Plague bacteria may have persisted in Europe from the 14th to 17th century in an unknown reservoir, according to new genetic research on victims of the deadly disease.
The bacteria, Yersinia pestis, played a major role in two historical pandemics, which killed millions of people.
The first was the so-called Justinian plague, named after the Byzantinian emperor Justinian I, and occurred from the 6th to 8th century.
The second pandemic spread between the 14th and the 17th century. In Europe it peaked in the years 1346–53, a period known as the "Black Death," in which almost one third of the entire population was wiped out.
Although molecular DNA analysis of archaeological skeletal material have confirmed the role of Y. pestis in both pandemics, researchers still don't know how the pandemics could have continued for several hundred years.
According to one theory, the bacteria may have been continuously reintroduced from central Asia to Europe in several waves along major trade routes, such as the Silk Road. Another hypothesis assumes Y. pestis existed in Europe for centuries in a yet unidentified host.
A team of German researchers investigated both hypothesis by analyzing 30 victims of the second plague pandemic. The remains were excavated from two different burial sites in Germany, and covered a time span of roughly 300 years.
If the bacteria were reintroduced from central Asia in multiple waves, "various different genotypes, reflecting the natural genetic diversity of Asian Y. pestis strains, should be detectable among different plague victims," Lisa Seifert, from Ludwig Maximilian University of Munich, and colleagues argued in the open-access journal PLOS ONE.
On the contrary, if there were unknown and persistent reservoirs, identical or very similar genotypes should be present in plague victims from different time periods of both pandemics.
Among the 300–600 year-old human remains, eight people were positive for Y. pestis-specific nucleic acid.
The genetic material from victims testing positive was highly similar to previously investigated plague victims from other European countries and had the identical Y. pestis genotype.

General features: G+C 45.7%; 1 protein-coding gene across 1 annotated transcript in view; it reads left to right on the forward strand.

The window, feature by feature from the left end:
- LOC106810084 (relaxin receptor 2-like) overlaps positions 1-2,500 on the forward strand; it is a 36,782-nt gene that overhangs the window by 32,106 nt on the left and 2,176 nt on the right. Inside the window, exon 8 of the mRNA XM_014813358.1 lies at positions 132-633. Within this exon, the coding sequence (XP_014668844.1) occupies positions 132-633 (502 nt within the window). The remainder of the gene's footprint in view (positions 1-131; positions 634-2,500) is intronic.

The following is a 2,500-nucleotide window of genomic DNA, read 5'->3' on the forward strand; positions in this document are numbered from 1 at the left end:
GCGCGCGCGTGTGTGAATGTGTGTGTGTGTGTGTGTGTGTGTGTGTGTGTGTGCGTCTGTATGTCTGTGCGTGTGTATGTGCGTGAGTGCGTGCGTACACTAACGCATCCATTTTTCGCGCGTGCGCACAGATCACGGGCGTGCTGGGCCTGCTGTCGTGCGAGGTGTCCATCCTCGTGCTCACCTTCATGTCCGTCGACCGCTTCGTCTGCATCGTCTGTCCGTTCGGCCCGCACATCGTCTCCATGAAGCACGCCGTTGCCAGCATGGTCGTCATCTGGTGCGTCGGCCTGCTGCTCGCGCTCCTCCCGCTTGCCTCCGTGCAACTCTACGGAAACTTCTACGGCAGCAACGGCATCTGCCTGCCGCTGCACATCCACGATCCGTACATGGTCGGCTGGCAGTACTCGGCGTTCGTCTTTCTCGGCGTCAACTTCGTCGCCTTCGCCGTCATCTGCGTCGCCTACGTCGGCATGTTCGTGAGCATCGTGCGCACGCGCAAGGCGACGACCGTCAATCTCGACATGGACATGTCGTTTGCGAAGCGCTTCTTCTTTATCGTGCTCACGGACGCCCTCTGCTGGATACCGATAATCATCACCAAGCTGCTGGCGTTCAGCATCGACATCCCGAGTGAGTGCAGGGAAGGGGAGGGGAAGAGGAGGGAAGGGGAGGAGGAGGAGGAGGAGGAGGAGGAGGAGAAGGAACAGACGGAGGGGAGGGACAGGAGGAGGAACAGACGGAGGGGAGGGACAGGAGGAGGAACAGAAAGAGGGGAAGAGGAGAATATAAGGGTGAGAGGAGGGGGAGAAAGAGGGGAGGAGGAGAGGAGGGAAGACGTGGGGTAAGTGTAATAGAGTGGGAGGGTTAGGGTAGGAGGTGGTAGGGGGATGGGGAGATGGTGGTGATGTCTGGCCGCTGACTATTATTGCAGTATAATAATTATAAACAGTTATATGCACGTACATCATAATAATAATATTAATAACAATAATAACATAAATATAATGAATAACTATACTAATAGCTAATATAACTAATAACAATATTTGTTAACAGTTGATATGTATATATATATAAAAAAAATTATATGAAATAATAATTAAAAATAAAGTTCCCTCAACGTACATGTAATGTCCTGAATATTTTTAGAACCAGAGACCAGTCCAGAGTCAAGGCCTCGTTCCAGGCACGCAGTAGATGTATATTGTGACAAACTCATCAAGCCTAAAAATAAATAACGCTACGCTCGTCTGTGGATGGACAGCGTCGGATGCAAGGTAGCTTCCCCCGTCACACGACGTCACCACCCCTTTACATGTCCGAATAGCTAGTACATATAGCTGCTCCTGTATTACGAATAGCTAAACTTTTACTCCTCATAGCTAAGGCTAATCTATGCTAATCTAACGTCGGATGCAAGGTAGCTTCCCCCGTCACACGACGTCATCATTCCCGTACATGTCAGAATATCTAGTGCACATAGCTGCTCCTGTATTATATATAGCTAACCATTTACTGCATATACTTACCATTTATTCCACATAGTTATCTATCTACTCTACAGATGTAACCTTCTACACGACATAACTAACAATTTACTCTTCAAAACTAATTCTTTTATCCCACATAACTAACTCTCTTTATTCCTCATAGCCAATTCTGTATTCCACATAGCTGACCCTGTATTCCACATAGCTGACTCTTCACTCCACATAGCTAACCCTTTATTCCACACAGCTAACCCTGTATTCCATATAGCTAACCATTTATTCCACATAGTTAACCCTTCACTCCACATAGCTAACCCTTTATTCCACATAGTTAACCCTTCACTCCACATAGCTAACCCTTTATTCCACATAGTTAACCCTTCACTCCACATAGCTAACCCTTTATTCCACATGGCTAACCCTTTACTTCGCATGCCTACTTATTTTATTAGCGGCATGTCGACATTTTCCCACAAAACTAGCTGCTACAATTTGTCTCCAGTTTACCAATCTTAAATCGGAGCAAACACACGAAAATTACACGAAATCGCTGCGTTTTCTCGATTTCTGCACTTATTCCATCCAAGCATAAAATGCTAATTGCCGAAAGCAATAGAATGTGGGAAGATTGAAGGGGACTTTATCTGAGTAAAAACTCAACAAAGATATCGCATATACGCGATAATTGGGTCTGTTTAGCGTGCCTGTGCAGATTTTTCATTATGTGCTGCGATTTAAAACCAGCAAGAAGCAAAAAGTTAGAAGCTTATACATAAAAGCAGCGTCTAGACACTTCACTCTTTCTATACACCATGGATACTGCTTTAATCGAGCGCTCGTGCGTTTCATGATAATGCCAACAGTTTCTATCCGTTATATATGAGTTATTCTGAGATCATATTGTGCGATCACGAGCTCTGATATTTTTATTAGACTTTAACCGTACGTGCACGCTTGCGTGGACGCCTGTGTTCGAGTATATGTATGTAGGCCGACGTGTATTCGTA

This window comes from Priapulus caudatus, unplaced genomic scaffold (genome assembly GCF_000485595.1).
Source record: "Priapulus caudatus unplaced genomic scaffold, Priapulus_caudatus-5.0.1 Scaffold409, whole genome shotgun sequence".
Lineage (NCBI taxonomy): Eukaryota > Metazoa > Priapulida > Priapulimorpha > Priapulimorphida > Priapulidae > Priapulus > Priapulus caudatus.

"This is why we assume that a certain genotype may have persisted for some 300 years in Europe," Holger Scholz, at the Bundeswehr Institute of Microbiology in Munich, Germany, told Discovery News.
Besides the assumed, continuous reintroduction of Y.pestis from central Asia in multiple waves during the second pandemic, it's possible that the bacteria lasted such a long time in Europe in a yet unknown host, the researchers wrote.
"Rodents, such as rats and others may be an option. Maybe we should look for Y. pestis in Middle Age rodents. But it will not be an easy task," Scholz said.
According to Michel Drancourt, professor of microbiology at Marseille Medical School, several complete genome sequences from various graves and various periods of time might be needed. Drancourt, who back in 2004 first solved the etiology of the Justinian plague, was not involved in the study.
"The question of whether or not plague established persistent reservoirs in Europe is very interesting and in fact, absolutely still unresolved," Drancourt, told Discovery News. "This study suggests, but not prove, that there were indeed some reservoirs in Medieval Europe."
"We will have to understand in one further step what were these reservoirs and the factors which contributed to their disappearance as plague vanished from Europe for exactly one century, the last cases recorded around 1920," he added.